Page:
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Mounting Brassavola Acaulis

Discussion in 'Introduce Yourself' started by sol, Sep 17, 2010.

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  1. sol

    sol New Member

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    Hi everyone, I'm new to this forum and a beginner at collecting orchids. I'll be mounting a Brassavola acaulis when it arrives and do not know which direction to point the roots so that the leaves fall gracefully the way they should from the mount. Tia for any help,
     
  2. Tom-DE

    Tom-DE Well-Known Member Supporting Member

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    B. acaulis is a pendent plant, so I mounted mine upside-down
     
  3. sol

    sol New Member

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    Thanks, I had a mental block. I don't know why my instincts were off and upside down makes sense.

    I thought about ordering tree fern plaques instead of cork but I'm not sure yet. Does anyone like the tree fern better? Are there preferences for this particular plant? Thanks for your assistance.
     
  4. Jon

    Jon Mmmm... bulbophyllum...

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    I always prefer thick-rooted plants on a nice piece of sandblasted manzanita. I can't say for sure if it's an appropriate mount for this species, though, as I don't grow it.
     
  5. sol

    sol New Member

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    Jon, I'm embracing that idea :clap: Can you recommend a source for the wood?

    I also have a question regarding the placement of sphagnum directly underneath the plant. I think I remember reading somewhere that some mounted plants suffer from a bit of root rot. Since these get watered and misted practically every day is the sphagnum necessary? I imagine the roots must love it and sphag has some anti-fungal properties. I'm a bit confused about this :confused:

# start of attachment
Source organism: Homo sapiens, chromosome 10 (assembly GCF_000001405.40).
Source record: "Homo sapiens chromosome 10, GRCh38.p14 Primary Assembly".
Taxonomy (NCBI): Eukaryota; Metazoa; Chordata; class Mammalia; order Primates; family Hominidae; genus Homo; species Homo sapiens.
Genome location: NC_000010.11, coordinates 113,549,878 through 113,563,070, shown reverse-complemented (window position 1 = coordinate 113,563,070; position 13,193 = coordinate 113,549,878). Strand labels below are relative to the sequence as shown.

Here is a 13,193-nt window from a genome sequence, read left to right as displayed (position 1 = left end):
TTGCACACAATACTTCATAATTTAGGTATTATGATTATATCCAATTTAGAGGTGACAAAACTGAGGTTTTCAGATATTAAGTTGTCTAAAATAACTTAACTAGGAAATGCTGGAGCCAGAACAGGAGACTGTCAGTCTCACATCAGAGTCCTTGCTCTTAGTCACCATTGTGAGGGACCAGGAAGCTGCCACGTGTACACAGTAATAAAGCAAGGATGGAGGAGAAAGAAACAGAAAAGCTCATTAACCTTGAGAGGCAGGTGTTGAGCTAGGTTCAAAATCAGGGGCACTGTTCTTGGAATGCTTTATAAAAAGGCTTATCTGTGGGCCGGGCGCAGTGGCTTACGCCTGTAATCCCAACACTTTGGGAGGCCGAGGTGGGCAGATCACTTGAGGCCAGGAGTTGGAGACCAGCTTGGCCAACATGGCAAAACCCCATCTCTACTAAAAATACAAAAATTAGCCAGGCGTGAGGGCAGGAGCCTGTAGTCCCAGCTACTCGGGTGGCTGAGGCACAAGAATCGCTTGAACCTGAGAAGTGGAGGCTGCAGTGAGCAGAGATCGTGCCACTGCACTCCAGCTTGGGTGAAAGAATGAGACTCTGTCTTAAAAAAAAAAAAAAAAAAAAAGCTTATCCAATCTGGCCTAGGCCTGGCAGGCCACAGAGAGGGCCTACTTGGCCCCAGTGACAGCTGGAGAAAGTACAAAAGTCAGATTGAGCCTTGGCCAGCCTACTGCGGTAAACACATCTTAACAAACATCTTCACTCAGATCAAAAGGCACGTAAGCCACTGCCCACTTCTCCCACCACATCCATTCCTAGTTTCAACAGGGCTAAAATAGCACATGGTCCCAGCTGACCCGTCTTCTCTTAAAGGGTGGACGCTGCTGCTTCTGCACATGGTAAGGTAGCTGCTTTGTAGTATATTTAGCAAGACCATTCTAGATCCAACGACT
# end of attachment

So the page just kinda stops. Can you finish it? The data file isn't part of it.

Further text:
6. Jon

    Jon Mmmm... bulbophyllum...

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    The placement of the sphag is generally species specific. Someone else will have to chime in on that part of the equation.

    I like getting manzanita from Manzanita.com. An unfinished burl might be pretty sweet.
     
  7. Marni

    Marni Well-Known Member Staff Member Supporting Member

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    I never put moss under the roots, only on top and not tied down really tight. In my conditions, it is just to give a bit of extra humidity until they get established. I prefer cork or other hard wood with some texture to the bark. Tree fern stays too wet with daily watering except for something that never wants to dry. There is a picture of a mounted plant at http://www.orchidspecies.com/orphotdir/brassaacaulis.jpg. No wads of moss at the base.
     
  8. sol

    sol New Member

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    Marni: I think my reason for liking the tree fern plaques initially is because they lay flatter against the wall. The manzanita doesn't but I'm still considering. Thanks for posting the photo. My conditions are dry but I would rather worry less about root rot.

    Jon:I saw coconut husk plaques available at Tindara which I like just as much as the manzanita so I'll be deciding between those two. I really like the piece of burl for a plant to sit on my windowsill. I may get a few pieces and work the other way around: decide which plant I want to place on it :D